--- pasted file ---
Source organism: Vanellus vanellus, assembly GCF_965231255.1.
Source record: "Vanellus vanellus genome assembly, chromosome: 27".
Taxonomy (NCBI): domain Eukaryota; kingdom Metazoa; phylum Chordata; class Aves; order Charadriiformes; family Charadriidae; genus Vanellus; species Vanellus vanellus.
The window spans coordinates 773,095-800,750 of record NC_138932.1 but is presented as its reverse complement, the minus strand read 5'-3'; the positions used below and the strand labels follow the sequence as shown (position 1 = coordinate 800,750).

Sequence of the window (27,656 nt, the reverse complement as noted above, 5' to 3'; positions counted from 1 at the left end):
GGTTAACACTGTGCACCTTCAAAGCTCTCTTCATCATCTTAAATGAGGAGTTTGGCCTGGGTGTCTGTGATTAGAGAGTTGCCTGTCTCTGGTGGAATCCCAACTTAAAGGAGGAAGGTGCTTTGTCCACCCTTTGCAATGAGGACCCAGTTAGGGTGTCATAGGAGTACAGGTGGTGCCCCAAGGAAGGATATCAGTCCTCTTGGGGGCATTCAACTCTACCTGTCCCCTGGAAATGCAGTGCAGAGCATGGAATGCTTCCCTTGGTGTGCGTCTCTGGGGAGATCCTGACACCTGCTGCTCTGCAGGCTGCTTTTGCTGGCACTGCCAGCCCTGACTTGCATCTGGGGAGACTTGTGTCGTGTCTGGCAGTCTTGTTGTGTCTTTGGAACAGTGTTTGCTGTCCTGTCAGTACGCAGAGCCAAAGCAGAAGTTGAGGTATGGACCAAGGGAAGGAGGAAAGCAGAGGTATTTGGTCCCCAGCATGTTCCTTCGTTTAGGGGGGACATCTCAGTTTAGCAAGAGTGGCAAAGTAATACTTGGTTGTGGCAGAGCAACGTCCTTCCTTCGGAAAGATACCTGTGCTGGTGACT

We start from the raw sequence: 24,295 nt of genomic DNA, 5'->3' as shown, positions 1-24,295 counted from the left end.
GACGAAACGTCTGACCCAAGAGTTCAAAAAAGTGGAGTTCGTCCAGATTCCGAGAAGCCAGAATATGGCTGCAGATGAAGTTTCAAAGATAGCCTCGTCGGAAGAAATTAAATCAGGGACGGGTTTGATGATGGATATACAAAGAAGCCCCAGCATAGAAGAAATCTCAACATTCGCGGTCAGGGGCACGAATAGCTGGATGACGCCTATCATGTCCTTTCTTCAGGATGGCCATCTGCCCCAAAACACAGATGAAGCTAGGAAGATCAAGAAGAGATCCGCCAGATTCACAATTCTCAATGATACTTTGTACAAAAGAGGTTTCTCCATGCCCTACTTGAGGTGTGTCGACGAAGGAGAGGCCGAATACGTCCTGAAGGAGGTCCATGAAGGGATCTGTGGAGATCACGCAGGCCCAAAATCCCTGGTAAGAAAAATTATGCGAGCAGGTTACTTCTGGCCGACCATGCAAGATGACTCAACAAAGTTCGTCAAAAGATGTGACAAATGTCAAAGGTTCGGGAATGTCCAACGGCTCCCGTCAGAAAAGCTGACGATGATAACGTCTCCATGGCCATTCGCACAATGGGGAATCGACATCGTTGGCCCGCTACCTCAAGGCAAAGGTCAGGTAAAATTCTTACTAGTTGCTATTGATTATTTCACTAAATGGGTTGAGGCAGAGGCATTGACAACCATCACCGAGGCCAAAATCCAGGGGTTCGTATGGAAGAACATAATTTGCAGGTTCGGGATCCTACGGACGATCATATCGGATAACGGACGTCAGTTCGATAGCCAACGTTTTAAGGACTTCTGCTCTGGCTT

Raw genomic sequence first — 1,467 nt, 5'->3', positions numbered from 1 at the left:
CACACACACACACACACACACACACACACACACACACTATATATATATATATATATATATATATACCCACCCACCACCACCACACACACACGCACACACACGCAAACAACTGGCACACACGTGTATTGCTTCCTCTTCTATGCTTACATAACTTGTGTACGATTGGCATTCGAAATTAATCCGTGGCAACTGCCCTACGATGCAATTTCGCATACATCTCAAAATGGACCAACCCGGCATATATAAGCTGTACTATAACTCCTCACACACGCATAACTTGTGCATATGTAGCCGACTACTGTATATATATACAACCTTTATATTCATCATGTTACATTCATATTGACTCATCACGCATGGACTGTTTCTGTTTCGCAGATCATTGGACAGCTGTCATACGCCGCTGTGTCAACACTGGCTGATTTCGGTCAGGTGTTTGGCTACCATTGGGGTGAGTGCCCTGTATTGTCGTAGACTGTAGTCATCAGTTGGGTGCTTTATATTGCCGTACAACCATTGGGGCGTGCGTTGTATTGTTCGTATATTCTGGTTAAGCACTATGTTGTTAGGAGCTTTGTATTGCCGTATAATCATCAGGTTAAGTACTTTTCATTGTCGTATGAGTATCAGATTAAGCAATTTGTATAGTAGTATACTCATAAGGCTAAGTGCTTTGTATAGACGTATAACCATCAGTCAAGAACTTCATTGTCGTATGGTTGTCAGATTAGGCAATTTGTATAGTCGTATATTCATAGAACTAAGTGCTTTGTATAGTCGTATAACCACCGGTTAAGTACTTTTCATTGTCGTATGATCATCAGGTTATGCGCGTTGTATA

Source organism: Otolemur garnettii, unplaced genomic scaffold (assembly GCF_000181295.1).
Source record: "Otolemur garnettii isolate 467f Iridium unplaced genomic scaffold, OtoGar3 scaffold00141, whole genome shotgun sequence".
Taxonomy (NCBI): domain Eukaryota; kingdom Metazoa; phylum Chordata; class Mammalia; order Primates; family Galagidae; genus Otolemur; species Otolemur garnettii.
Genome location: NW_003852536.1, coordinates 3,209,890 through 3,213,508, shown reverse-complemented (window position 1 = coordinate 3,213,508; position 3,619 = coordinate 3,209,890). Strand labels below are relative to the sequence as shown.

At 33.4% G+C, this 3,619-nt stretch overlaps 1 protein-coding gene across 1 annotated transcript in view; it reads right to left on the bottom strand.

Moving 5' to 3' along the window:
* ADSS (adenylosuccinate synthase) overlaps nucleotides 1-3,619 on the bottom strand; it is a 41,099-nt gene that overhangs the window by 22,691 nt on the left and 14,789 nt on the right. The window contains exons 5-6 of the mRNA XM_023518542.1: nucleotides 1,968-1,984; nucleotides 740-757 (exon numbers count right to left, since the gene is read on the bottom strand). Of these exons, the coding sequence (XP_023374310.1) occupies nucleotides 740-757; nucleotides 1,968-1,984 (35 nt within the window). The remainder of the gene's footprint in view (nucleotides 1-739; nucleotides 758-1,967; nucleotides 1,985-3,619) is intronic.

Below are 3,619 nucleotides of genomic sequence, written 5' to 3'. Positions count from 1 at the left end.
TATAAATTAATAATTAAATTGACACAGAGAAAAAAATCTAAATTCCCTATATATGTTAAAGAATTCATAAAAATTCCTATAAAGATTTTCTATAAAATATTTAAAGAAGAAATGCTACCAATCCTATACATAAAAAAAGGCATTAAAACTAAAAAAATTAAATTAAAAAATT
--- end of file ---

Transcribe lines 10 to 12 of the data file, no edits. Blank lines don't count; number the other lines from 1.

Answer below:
CACACACACACACACACACACACACACACACACACACTATATATATATATATATATATATATATACCCACCCACCACCACCACACACACACGCACACACACGCAAACAACTGGCACACACGTGTATTGCTTCCTCTTCTATGCTTACATAACTTGTGTACGATTGGCATTCGAAATTAATCCGTGGCAACTGCCCTACGATGCAATTTCGCATACATCTCAAAATGGACCAACCCGGCATATATAAGCTGTACTATAACTCCTCACACACGCATAACTTGTGCATATGTAGCCGACTACTGTATATATATACAACCTTTATATTCATCATGTTACATTCATATTGACTCATCACGCATGGACTGTTTCTGTTTCGCAGATCATTGGACAGCTGTCATACGCCGCTGTGTCAACACTGGCTGATTTCGGTCAGGTGTTTGGCTACCATTGGGGTGAGTGCCCTGTATTGTCGTAGACTGTAGTCATCAGTTGGGTGCTTTATATTGCCGTACAACCATTGGGGCGTGCGTTGTATTGTTCGTATATTCTGGTTAAGCACTATGTTGTTAGGAGCTTTGTATTGCCGTATAATCATCAGGTTAAGTACTTTTCATTGTCGTATGAGTATCAGATTAAGCAATTTGTATAGTAGTATACTCATAAGGCTAAGTGCTTTGTATAGACGTATAACCATCAGTCAAGAACTTCATTGTCGTATGGTTGTCAGATTAGGCAATTTGTATAGTCGTATATTCATAGAACTAAGTGCTTTGTATAGTCGTATAACCACCGGTTAAGTACTTTTCATTGTCGTATGATCATCAGGTTATGCGCGTTGTATA

Source organism: Otolemur garnettii, unplaced genomic scaffold (assembly GCF_000181295.1).
Source record: "Otolemur garnettii isolate 467f Iridium unplaced genomic scaffold, OtoGar3 scaffold00141, whole genome shotgun sequence".